• The petition, led by presidents and leaders of 23 different national and regional political parties — six out of the seven national parties, and 17 regional parties — said they electorally represent about 70%-75% of the people of India.
  • The petition said free and fair elections was part of the basic structure of the Indian Constitution. It quoted the apex court’s judgment in the Dr. Subramanian Swamy case in 2013, which held that the paper trail for EVMs was an indispensable requirement of free and fair elections, thereby making VVPAT inherent in and intrinsic to the very basic structure.
  • The ECI guideline hits at the basic structure of the Constitution by making VVPAT “completely ineffective and merely ornamental in nature,” the petition said.

2. Enforce ban on surrogate liquor ads, HC tells U.P.

  • The High Court has ordered the Uttar Pradesh government and its Excise Department to enforce the ban on surrogate advertisement of liquor on television, cinema halls, newspapers and other mass media.
  • Surrogate advertising is a form of advertising which is used to promote banned products, like cigarettes and alcohol, in the disguise of another product.
  • A Bench of Justices Sudhir Agarwal and Ajit Kumar passed the order on a plea by the president of a voluntary organisation ‘Struggle Against Pain’.
  • The Bench also directed the excise and police departments to take appropriate action to ensure prohibition of any such ‘surrogate advertisements’.
  • The petitioner sought enforcement of the ban, annexing with his petition various surrogate advertisements of liquor in magazines and newspapers.
  • The petition pointed out that though the advertisements were ostensibly for publicity of music CDs and drinking glasses, the name of these products were written in very small font and were hardly visible.
  • The advertisement, however, carried bold logos of various popular brands of liquor without using the word “liquor” to escape punishment under the law, the petition pointed out.
  • The petitioner alleged that the liquor manufacturers and their vending firms spend huge amount of money on these advertisements to encourage the sale and consumption of liquor and succeed in their design.
  • Some liquor companies which were made parties to the petition, defended the practice by claiming that they also produce other products like soda and glasses under the same brand name and the law does not ban advertisement of such products.

3. Don’t suppress data, economists tell govt.

  • A group of 108 economists and social scientists working around the world, have issued an appeal to convince the Indian government to stop suppressing uncomfortable data, restore access to public statistics and re-establish the independence and integrity of institutions.
  • “For decades, India’s statistical machinery enjoyed a high level of reputation for the integrity of the data it produced on a range of economic and social parameters,” the economists from institutions ranging from the Massachusetts Institute of Technology, University of California, Berkeley and Harvard University to Jawaharlal Nehru University, Delhi University and the Indian Statistical Institute, wrote in their appeal.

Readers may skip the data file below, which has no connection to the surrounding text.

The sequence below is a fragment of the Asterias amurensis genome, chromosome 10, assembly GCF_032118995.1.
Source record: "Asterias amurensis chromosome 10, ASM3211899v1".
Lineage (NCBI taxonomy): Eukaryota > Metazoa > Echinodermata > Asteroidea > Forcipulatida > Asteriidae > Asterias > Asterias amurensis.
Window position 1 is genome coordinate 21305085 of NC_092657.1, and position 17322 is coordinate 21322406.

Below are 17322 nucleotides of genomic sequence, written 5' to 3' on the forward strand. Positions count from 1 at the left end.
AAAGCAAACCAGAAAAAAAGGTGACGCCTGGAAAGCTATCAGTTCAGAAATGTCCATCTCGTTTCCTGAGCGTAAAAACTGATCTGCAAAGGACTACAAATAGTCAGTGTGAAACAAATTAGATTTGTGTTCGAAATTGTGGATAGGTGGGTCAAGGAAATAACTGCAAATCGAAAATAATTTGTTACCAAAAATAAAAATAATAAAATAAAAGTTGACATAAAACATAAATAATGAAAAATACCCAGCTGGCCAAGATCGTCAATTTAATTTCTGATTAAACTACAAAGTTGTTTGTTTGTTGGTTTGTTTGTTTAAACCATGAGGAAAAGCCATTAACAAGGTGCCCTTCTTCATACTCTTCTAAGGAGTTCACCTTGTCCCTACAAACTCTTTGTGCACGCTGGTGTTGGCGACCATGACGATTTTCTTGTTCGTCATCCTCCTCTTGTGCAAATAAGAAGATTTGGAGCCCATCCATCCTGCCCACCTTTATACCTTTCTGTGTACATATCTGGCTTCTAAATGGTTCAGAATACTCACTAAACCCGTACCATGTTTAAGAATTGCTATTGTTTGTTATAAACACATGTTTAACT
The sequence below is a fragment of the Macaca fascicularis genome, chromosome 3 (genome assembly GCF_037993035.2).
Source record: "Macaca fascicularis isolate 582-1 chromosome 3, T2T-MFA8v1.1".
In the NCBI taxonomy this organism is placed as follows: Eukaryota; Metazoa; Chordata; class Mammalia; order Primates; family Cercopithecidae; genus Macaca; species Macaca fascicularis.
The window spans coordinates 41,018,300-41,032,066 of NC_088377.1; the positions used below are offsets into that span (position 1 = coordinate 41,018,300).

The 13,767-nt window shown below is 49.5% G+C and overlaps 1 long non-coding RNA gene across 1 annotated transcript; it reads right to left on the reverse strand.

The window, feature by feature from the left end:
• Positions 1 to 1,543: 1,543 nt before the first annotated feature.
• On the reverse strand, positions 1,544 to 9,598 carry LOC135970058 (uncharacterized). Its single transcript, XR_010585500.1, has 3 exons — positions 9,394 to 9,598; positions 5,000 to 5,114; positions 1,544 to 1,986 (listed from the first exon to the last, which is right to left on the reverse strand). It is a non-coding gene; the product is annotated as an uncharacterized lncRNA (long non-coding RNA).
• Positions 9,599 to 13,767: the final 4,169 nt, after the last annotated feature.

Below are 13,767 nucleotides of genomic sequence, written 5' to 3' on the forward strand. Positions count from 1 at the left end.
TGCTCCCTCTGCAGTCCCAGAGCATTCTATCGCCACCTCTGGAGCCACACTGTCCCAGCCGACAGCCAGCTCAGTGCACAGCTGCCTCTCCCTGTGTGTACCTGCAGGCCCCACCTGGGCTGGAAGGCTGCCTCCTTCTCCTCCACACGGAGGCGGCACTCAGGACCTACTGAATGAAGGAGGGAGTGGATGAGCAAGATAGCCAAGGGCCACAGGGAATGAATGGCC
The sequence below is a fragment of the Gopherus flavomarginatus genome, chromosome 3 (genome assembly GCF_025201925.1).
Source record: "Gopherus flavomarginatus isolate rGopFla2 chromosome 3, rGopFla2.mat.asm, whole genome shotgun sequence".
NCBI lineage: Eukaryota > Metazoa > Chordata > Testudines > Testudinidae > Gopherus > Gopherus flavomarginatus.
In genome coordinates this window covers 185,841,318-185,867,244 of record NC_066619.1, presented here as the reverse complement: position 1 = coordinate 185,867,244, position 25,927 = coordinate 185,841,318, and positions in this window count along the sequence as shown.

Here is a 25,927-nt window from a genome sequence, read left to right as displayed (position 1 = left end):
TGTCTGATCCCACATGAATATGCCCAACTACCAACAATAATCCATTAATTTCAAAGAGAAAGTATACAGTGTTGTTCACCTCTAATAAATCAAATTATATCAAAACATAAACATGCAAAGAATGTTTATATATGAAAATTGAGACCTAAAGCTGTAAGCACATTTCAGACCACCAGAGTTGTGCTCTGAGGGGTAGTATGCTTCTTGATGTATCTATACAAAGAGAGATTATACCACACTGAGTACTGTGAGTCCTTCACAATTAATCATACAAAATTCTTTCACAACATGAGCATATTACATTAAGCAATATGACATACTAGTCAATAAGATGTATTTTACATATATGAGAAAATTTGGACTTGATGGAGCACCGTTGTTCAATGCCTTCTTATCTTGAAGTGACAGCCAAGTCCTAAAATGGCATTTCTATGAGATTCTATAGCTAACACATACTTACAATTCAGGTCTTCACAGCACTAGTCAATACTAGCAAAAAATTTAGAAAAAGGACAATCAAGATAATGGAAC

• The economists termed economic statistics as a “public good” that was vital for policy-making and informed public discourse in democracies where citizens seek accountability from their governments.
  • The economists cited the government’s GDP data as one key troublesome area. First, they said that the figures released in 2015 with the new base year of 2011-12 were problematic as they “did not square with related macro-aggregates.”
  • Thereafter, the economists said, each successive GDP data release had come with associated problems, especially the latest data for the demonetisation year of 2016-17, which revised growth upwards by 1.1 percentage points to 8.2%.
  • Further, they said that the treatment of the back series data, and the involvement of the NITI Aayog in the process did “great damage to the institutional integrity of the autonomous statistical bodies”.
  • Finally, they cited the controversy surrounding the employment data that erupted recently. “In fact, any statistics that cast an iota of doubt on the achievement of the government seem to get revised or suppressed on the basis of some questionable methodology,” they said.


1. A climate vulnerability index for India on the anvil


  • The Department of Science and Technology (DST) will be commissioning a study to assess the climate risks faced by States in India. This follows an assessment of the global warming risks faced by 12 Himalayan States — and discussed at last year’s U.N. climate change conference in Poland — that found States such as Assam, Arunachal Pradesh and Uttarakhand vulnerable to climate change.

Details of the initiative

  • Last year the Indian Institutes of Technology (IIT) at Mandi and Guwahati, and the Indian Institute of Science (IISc), Bengaluru, coordinated with State authorities in Assam, Manipur, Meghalaya, Mizoram, Nagaland, Tripura, Arunachal Pradesh, Sikkim, the hill districts of West Bengal, Himachal Pradesh, Uttarakhand and Jammu and Kashmir, to evolve a common methodology, and determine how districts there are equipped to deal with the vagaries of climate change.
  • The researchers prepared a ‘vulnerability index’ of each of these States based on district-level data. Vulnerability would be a measure of the inherent risks a district faces, primarily by virtue of its geography and socio-economic situation.